about it. What a great year for sci-fi fans! (Available now on demand and Blu-ray/DVD)
"Moonrise Kingdom," d. Wes Anderson
-- Here it is, the film Anderson's entire career has been building
toward. All of his quirks and trademarks mesh in this tale of two
12-year-olds who run away together on an island in New England.
Anderson's visual aesthetic -- which has always reminded me of a living
illustration from a children's book -- fits this story perfectly, and
the romance between the two young leads (Jared Gilman and Kara Hayward)
is a wistful dream; it feels like something I've always dreamed of, even
if I didn't know I had. And of course it's very funny, especially when
Jason Schwartzman shows up near the end of the picture. (Available now on demand and Blu-ray/DVD)
"The Cabin in the Woods," d. Drew Goddard
-- The less said about this movie, the better; its third act is even
more surprising than "Looper," though I don't think the rest of the
movie holds up quite as well upon reflection. (But maybe it doesn't have
to.) Co-written and produced by Joss Whedon, "Cabin in the Woods" sat
on a shelf for three years when MGM went bankrupt and was dumped into
theaters in April just weeks before Whedon would conquer the world with
"The Avengers." If you are a horror fan, you have to see this -- just
don't bail in the first few minutes because you think you're watching
the wrong movie. (Available now on demand and Blu-ray/DVD)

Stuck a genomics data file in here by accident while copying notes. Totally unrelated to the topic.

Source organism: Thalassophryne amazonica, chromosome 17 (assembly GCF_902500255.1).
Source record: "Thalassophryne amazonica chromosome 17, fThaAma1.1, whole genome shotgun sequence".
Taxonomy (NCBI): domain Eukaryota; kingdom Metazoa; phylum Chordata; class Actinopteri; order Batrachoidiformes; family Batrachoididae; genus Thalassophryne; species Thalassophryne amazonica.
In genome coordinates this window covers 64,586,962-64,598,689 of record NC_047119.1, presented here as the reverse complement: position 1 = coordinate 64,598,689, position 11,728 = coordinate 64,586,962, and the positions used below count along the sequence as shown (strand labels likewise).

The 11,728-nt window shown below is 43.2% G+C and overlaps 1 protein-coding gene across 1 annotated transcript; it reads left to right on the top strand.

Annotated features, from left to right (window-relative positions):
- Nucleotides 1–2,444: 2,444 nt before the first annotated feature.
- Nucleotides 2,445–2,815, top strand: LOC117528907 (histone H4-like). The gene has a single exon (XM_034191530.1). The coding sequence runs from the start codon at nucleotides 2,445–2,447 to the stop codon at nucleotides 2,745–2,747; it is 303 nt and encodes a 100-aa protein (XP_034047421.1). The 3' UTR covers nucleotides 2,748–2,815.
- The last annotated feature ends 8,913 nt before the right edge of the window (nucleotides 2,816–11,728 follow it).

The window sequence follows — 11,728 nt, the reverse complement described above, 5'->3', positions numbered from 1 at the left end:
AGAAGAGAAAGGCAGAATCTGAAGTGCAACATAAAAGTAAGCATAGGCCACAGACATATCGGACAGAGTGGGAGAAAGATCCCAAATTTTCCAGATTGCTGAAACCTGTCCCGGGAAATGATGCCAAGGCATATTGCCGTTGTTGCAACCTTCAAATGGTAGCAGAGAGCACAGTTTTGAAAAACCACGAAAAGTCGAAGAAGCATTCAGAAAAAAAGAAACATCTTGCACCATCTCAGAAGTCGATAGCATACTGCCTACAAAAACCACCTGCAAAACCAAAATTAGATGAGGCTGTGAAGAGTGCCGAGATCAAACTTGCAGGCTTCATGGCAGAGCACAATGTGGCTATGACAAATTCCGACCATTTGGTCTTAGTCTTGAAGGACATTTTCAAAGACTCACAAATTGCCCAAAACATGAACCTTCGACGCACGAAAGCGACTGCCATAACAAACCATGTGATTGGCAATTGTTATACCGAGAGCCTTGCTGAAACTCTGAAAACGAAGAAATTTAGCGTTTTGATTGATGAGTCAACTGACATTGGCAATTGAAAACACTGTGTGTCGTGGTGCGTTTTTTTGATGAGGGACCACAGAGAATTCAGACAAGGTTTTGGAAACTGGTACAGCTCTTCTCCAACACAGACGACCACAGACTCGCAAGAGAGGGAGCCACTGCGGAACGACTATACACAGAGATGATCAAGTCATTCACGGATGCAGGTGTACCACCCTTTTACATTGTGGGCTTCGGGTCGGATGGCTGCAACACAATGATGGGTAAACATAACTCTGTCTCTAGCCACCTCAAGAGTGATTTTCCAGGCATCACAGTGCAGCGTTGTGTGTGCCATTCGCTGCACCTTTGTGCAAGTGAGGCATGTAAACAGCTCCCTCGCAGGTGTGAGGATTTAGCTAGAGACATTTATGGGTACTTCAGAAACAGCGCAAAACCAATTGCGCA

"The Dark Knight Rises," d. Christopher Nolan
-- I don't want to hear about the plot holes. The plot holes don't
matter. What matters is that Nolan injected emotion into the mythic,
monumental third act of his Batman trilogy, and an ending that sent me
out of the theater with a gigantic smile on my face. I could watch those
last five minutes over and over again. (Available now on demand and Blu-ray/DVD)
"Django Unchained," d. Quentin Tarantino
-- The most brutal film of Tarantino's career, by far. (And this is the
guy that made "Kill Bill.") Gory, unsettling and provocative, "Django"
shows us the true horror of slavery in graphic detail, but also revels
in its ballet of bloodshed. It's almost like a feature-length extension
of "Inglourious Basterds'" final sequence, in which we cheer the deaths
of a theater full of people who were cheering the deaths of the people
they were watching on a theater screen. (Got that?) The racial politics
of and in this movie are tricky, and could probably inspire one hell of a
film-school term paper -- and some heated arguments between moviegoers.
While not as purely entertaining as some of QT's other works, this
could, over time, prove to be his most important. We shall see. (In theaters now)
"The Grey," d. Joe Carnahan --It was advertised as "Liam Neeson Kills Wolves."
It's actually a dead-serious, sometimes thoughtful, always intriguing
tale of survival. Neeson does some of his career-best work as a hunter
working for an Alaska oil company who attempts to lead his co-workers to
salvation after their plane crashes in the wild. Not everything that
happens in this movie is plausible, but the well-written characters go a
long way in selling it -- there are some absolutely devastating scenes
along the way to its divisive ending. (Available now on demand, streaming on Netflix, and on Blu-ray/DVD)
THE BEST OF THE REST: "Argo." "Bernie." "The
Hobbit: An Unexpected Journey." "Seven Psychopaths." "Wreck-it Ralph."
And most of "Prometheus," the most baffling and frustrating movie of the
year. (But that's another post for another time.)
Those are my picks. What say you?